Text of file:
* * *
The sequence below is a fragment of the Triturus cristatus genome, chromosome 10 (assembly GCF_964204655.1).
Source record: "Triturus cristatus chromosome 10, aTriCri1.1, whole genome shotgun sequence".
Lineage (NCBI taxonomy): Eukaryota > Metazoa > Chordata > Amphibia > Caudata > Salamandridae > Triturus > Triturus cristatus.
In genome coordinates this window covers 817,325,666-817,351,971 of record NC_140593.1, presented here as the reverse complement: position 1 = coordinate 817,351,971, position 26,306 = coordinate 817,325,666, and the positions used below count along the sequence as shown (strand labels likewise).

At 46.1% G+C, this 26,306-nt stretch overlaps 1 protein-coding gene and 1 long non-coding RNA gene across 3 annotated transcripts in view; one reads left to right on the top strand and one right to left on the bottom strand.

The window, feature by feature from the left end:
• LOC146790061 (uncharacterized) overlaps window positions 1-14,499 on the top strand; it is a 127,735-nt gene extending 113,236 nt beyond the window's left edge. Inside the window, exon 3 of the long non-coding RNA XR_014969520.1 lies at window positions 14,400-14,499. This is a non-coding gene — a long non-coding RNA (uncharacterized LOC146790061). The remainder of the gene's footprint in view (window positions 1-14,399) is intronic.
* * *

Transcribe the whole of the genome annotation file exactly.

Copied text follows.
The sequence below is a fragment of the Triturus cristatus genome, chromosome 10 (assembly GCF_964204655.1).
Source record: "Triturus cristatus chromosome 10, aTriCri1.1, whole genome shotgun sequence".
Lineage (NCBI taxonomy): Eukaryota > Metazoa > Chordata > Amphibia > Caudata > Salamandridae > Triturus > Triturus cristatus.
In genome coordinates this window covers 817,325,666-817,351,971 of record NC_140593.1, presented here as the reverse complement: position 1 = coordinate 817,351,971, position 26,306 = coordinate 817,325,666, and the positions used below count along the sequence as shown (strand labels likewise).

At 46.1% G+C, this 26,306-nt stretch overlaps 1 protein-coding gene and 1 long non-coding RNA gene across 3 annotated transcripts in view; one reads left to right on the top strand and one right to left on the bottom strand.

The window, feature by feature from the left end:
• LOC146790061 (uncharacterized) overlaps window positions 1-14,499 on the top strand; it is a 127,735-nt gene extending 113,236 nt beyond the window's left edge. Inside the window, exon 3 of the long non-coding RNA XR_014969520.1 lies at window positions 14,400-14,499. This is a non-coding gene — a long non-coding RNA (uncharacterized LOC146790061). The remainder of the gene's footprint in view (window positions 1-14,399) is intronic.